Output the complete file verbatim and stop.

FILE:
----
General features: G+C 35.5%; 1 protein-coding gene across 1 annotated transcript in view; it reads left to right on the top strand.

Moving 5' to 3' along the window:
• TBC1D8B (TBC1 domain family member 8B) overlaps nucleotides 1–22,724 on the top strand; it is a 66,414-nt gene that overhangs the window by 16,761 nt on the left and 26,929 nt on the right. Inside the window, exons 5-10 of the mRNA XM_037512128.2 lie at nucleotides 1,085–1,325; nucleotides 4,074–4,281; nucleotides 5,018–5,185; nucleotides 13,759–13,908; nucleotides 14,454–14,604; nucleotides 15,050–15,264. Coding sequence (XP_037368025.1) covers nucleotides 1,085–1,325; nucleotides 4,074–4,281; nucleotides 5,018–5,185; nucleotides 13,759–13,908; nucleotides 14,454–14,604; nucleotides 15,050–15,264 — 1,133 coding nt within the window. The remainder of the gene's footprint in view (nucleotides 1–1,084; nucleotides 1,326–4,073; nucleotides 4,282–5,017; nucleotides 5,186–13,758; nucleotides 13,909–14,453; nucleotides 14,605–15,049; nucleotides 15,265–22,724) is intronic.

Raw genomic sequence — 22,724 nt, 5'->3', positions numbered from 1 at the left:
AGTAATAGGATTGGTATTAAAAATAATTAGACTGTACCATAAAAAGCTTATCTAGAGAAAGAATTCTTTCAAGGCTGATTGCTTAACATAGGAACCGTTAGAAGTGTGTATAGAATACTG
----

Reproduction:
General features: G+C 35.5%; 1 protein-coding gene across 1 annotated transcript in view; it reads left to right on the top strand.

Moving 5' to 3' along the window:
• TBC1D8B (TBC1 domain family member 8B) overlaps nucleotides 1–22,724 on the top strand; it is a 66,414-nt gene that overhangs the window by 16,761 nt on the left and 26,929 nt on the right. Inside the window, exons 5-10 of the mRNA XM_037512128.2 lie at nucleotides 1,085–1,325; nucleotides 4,074–4,281; nucleotides 5,018–5,185; nucleotides 13,759–13,908; nucleotides 14,454–14,604; nucleotides 15,050–15,264. Coding sequence (XP_037368025.1) covers nucleotides 1,085–1,325; nucleotides 4,074–4,281; nucleotides 5,018–5,185; nucleotides 13,759–13,908; nucleotides 14,454–14,604; nucleotides 15,050–15,264 — 1,133 coding nt within the window. The remainder of the gene's footprint in view (nucleotides 1–1,084; nucleotides 1,326–4,073; nucleotides 4,282–5,017; nucleotides 5,186–13,758; nucleotides 13,909–14,453; nucleotides 14,605–15,049; nucleotides 15,265–22,724) is intronic.

Raw genomic sequence — 22,724 nt, 5'->3', positions numbered from 1 at the left:
AGTAATAGGATTGGTATTAAAAATAATTAGACTGTACCATAAAAAGCTTATCTAGAGAAAGAATTCTTTCAAGGCTGATTGCTTAACATAGGAACCGTTAGAAGTGTGTATAGAATACTG